Ware County constitutes one school district, and, as such, is such a body corporate or legal entity that it comes within the purview of the act of 1955 (Ga. L. 1955, p. 448; Code, Ann., 56-1013), and the Board of Education of Ware County had authority to obtain liability insurance; and, under the provisions of the act of 1955 (supra), the school district was subject to direct action for damages by reason of injury to person or property caused by the negligent operation of its school buses covered by insurance. The Court of Appeals erred in holding that the said act was not applicable.
2. There is no conflict between the act of 1949 (supra) and the act of 1955 (supra). The act of 1949 (supra) required the county boards of education to procure insurance covering school children riding in buses operated by the board, against bodily injury or death from accident or collision. As to the insuring of members of the general public, it was discretionary as to whether the board would insure against liability. This act made no provision for direct actions against the board or school district. The act of 1955 (supra) authorizes, where insurance is in effect, a direct action against the school district. There is nothing either in the act of 1949 (supra) or the act of 1955 (supra) as to the type or kind of insurance the boards of education are required to procure. There are no provisions in the act of 1949 (supra) which require the county boards of education to obtain policies of insurance that permit a direct action by the person injured against the insurance company; and we cannot agree with the ruling of the Court of Appeals that the provision in the policy of insurance under consideration, that the company would be liable only after legal liability had been established by judgment or agreement, contravenes the provisions of the act of 1949 (supra). The cases of Great American Indemnity Co. v. Vickers, 183 Ga. 233 (188 S. E. 24), and Great American Indemnity Co. v. Durham, 54 Ga. App. 353 (2) (187 S. E. 891), are not in point here, for the reason that in those cases the type and kind of insurance to be obtained with the right of direct action against the insurer were spelled out in the statute requiring the obtaining of insurance. See Code (Ann.) 68-509-68-612; Code 114-601; Arnold v. Walton, 205 Ga. 606 (2) (54 S. E. 2d 424).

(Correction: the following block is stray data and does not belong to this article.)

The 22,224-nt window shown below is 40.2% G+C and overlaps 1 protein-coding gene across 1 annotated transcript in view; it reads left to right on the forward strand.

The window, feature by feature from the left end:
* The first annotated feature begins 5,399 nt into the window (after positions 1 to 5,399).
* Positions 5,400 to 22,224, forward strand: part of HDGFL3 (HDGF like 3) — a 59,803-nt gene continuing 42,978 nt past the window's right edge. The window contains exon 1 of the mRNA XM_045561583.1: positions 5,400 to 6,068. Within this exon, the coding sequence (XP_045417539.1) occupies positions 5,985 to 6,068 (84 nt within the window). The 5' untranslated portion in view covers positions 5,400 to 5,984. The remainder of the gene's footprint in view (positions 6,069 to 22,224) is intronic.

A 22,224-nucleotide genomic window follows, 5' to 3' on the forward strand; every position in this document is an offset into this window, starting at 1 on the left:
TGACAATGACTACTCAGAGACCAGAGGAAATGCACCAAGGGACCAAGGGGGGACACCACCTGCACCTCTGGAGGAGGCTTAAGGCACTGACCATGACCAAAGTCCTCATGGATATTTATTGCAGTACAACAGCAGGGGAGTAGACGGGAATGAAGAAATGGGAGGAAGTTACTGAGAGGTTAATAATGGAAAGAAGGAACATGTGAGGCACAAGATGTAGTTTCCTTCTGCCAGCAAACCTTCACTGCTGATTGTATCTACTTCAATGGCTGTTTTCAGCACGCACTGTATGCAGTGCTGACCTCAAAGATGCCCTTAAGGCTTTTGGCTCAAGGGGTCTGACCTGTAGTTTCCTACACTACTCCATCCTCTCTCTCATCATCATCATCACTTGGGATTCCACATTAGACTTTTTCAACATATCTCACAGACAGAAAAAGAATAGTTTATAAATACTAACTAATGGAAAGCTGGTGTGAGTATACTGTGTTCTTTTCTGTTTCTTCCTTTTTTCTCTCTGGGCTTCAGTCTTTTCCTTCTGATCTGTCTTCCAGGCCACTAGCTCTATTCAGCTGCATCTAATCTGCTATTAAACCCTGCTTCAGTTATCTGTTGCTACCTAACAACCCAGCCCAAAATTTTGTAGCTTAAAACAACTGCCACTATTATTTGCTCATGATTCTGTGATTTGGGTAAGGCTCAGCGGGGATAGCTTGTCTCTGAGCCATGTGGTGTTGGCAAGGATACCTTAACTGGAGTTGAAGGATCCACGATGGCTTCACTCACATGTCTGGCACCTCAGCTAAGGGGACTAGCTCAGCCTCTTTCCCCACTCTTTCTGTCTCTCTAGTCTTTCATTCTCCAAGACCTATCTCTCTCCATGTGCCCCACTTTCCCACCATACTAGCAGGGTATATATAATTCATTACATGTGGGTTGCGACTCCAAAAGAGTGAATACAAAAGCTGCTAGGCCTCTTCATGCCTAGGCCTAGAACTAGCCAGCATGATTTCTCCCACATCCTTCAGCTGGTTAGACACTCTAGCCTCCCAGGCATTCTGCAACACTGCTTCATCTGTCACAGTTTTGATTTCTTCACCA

Neither the act of 1949 (supra) nor the act of 1955 (supra) requires the county board of education to obtain a policy of insurance that permits the injured person to bring a direct action against the insurer. The ruling of the Court of Appeals in Krasner v. Harper, 90 Ga. App. 128 (82 S. E. 2d 267), affirmed on certiorari by this court without opinion with one Justice dissenting, American Guarantee & Liability Insurance Co. v. Krasner, 211 Ga. 142 (84 S. E. 2d 46), is not controlling here. It was there held that, under the act of 1949 (supra), and under the allegations of the petition, a direct action could be maintained against the insurer. In that case the plaintiff, without attaching a copy of the policy of insurance, alleged in his petition that the defendant insurance company had issued a policy "for the benefit of the school children . . . and for the benefit of the members of the general public." In the opinion the Court of Appeals said: "The insurance company;s general demurrer raises the sole question of whether, under the allegations of the petition, a cause of action is set out against it." Krasner v. Harper, supra, at p. 136. In the instant case, a copy of the policy of insurance is set out in the petition. Under its provisions the insured is the Board of Education of Ware County. The liability of the insurer is to pay whatever legal liability has been established against the board by judgment or agreement of the parties. As we have held above, such condition in the policy does not violate public policy or any provision of law. The plaintiff has no direct cause of action against the insurer, and it was error for the trial court to overrule the general demurrers.
We hold that, under the acts of 1949 and 1955 (both supra), where the county board of education procures a policy of liability insurance to protect the school children and the general public in the operation of school buses by the board, and the policy contains a provision that no action shall lie against the insurer until as a condition precedent thereto the amount of the insured's obligation to pay shall have been finally determined either by judgment after actual trial or by written agreement of the insured, the claimant, and the company, the person injured by the negligent operation of the school buses covered by the policy of the insured cannot bring a direct action against the insurer; but must first obtain a judgment against the county school district, or written agreement of the parties, where the county board of education acts for the school district in providing liability insurance under the provisions of the act of 1955 (supra).
It follows that the Court of Appeals erred in affirming the judgment of the trial court overruling the demurrers of the defendant.
Blount & Gibson, contra.
Dunaway, Embry & Shelfer, for party at interest.
Hull, Willingham, Towill & Norman, Memory, Barnes & Memory, Kenyon, Kenyon & Gunter, for plaintiff in error.
ARGUED MARCH 14, 1960 -- DECIDED APRIL 7, 1960.
Saturday May 23 00:28 EDT